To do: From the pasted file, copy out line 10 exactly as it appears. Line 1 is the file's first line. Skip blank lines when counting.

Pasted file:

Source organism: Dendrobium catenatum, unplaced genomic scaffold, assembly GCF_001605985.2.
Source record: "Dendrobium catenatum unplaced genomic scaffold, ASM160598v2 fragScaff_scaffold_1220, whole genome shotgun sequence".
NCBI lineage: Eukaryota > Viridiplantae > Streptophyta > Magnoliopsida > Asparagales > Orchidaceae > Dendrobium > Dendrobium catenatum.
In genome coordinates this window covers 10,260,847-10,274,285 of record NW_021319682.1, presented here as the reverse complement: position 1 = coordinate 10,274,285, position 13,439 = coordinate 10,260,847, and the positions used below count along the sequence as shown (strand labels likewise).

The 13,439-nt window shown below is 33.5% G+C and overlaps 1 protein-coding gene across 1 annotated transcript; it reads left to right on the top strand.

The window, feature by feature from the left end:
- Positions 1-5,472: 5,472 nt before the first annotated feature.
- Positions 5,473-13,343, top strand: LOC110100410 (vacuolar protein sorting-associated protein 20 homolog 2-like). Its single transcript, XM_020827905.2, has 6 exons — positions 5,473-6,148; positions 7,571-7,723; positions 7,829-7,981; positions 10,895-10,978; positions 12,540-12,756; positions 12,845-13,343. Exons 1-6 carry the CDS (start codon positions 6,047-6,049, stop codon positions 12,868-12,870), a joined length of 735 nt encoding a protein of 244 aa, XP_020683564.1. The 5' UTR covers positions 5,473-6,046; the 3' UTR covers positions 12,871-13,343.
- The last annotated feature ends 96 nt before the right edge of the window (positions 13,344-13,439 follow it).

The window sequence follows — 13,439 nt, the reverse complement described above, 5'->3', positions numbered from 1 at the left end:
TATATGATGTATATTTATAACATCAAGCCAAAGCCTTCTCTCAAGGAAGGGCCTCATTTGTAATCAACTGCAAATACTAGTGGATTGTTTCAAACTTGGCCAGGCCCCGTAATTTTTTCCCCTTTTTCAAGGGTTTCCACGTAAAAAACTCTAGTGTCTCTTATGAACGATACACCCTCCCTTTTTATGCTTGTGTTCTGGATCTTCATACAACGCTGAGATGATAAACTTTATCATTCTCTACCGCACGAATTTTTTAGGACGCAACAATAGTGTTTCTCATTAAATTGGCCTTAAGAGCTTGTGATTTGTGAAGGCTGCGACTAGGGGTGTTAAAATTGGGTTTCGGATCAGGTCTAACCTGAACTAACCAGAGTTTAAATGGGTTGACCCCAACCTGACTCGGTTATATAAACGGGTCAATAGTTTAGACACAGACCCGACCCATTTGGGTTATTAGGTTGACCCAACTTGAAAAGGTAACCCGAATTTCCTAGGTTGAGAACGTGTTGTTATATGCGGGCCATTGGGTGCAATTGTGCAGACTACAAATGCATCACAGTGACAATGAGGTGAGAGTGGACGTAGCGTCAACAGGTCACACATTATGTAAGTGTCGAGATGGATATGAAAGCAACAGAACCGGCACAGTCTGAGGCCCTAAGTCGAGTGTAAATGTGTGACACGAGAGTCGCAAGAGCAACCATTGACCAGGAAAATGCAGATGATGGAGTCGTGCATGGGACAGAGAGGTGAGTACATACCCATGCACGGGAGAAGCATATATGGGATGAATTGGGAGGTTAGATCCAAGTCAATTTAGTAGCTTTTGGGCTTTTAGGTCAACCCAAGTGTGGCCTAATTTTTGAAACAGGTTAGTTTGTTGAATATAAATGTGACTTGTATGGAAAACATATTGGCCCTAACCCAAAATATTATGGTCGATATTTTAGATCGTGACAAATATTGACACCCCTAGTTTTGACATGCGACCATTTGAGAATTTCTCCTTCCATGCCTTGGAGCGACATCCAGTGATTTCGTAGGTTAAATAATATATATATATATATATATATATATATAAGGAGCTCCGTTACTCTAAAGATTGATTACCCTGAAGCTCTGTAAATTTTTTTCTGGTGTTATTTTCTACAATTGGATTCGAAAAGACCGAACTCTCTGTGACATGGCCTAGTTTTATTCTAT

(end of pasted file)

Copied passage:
The window sequence follows — 13,439 nt, the reverse complement described above, 5'->3', positions numbered from 1 at the left end: